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RateSetter: Rhydian Lewis and Peter Behrens

Name:Rhydian Lewis, Peter Behrens
Age:
Company:RateSetter
Staff numbers:
Company description:The co-founders on launching their peer-to-peer lending service to cut out middlemen and offer savers and lenders an alternative to banks

Company name: RateSetter Website:www.RateSetter.com Founders: Rhydian Lewis, Peter Behrens Age: Both 33 Based: Southwark, London Staff Numbers: 9 Date started: October 2010 Tell us what your business does:RateSetter is a peer-to-peer lending site, bringing together savers and borrowers directly with each other, at interest rates they agree themselves. RateSetter’s role is to make sure it is safe and all works smoothly – it is a middleman like a bank, but a thinner one. The purpose of RateSetter is to close the gap between what savers can earn on their money and what borrowers pay for their loans.

Where did the idea for your business come from? I had been looking at peer-to-peer finance for a while. Following the banking crisis I started looking into it in detail. I love exchanges for their efficiency and transparency and I knew something about banking so set about trying to work out how to optimise the existing model to make it simpler and potentially more mainstream. That was the genesis of it. Then Peter and I spent four months trying to work out how to make it very easy for the consumer to understand.

How did you know there was a market for it? There’s a lot of discontent with banks, and people are looking for alternative investments where they have control of their savings. The established peer-to-peer models are complex and opaque: we’re making peer-to-peer finance simple and safe.

What were you doing before starting up? I was working at Lazard in their financial institutions team. Peter was working at RBS. Yes, it is hard to leave the security of a job but the opportunity seemed worth it.

Have you always wanted to run your own business? For both of us, the motivation was about creating a product that would be popular and a business that could prosper. It was not about being my own boss per se: we have a vision of what we want to achieve, and we’re all committed to making it a reality.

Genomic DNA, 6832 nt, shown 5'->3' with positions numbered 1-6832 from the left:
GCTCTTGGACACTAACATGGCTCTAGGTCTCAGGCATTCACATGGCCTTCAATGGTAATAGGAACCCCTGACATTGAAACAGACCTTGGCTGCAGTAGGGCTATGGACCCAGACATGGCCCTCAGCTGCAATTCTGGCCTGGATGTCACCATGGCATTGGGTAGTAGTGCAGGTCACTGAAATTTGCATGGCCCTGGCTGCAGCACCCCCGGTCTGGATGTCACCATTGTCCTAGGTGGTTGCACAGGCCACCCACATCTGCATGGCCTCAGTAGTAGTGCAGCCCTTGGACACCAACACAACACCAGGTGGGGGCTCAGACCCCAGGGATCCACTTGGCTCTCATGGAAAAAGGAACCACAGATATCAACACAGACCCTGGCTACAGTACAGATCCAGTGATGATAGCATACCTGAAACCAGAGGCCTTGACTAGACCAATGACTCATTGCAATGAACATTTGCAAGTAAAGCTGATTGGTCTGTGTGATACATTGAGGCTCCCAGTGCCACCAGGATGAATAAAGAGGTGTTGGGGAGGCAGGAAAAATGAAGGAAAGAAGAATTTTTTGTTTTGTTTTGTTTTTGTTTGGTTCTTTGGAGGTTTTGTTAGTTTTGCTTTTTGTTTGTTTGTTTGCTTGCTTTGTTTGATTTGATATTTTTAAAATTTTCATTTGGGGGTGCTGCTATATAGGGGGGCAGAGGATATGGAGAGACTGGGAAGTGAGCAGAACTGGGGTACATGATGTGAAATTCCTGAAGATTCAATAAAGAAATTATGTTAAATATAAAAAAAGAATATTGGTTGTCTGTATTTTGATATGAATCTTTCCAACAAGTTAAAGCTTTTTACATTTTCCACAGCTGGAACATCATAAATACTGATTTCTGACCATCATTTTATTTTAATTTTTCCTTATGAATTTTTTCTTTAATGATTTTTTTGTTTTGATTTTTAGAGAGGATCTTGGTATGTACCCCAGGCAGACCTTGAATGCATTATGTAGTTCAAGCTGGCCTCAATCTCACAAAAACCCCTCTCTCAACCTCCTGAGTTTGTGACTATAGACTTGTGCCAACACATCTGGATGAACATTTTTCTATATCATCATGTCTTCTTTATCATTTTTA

What planning did you do before you started up?I did a lot of planning myself – reading, research, writing things down. A friend of Pete’s then helped us organise some market research which was very helpful. We received a lot of good advice from lots of people but in the end you have to go with your instinct and just focus on making things happen!

How did you raise the money? It was raised from private business angels. It was a tough environment in 2009 – but once they saw that our proposition was different to the existing models, they quickly bought into its potential. We have been oversubscribed in both rounds of financing.

What was the biggest challenge you faced in setting up? Aside from raising the investment which is always a challenge, convincing key suppliers to take us on was hard work – we had no track record and that makes life difficult. Particularly in financial services, your brand and credibility is key for all your relationships. We got there in the end but it requires a lot of determination.

What advice would you give to budding entrepreneurs?Work harder than anyone else. What your gut tells you is usually right, so don’t spend long making decisions – you haven’t got that time. And focus on building a team around you – the most important thing is the team.

Where do you want to be in five years’ time? Do you have an exit plan?For RateSetter to be a significant force in personal finance and a strong consumer brand. We are not thinking about exits – we are totally focussed on just growing the business and making the experience better for customers. We’re looking to build a strong credible brand and business – if we get that right, then everything else will take care of itself.


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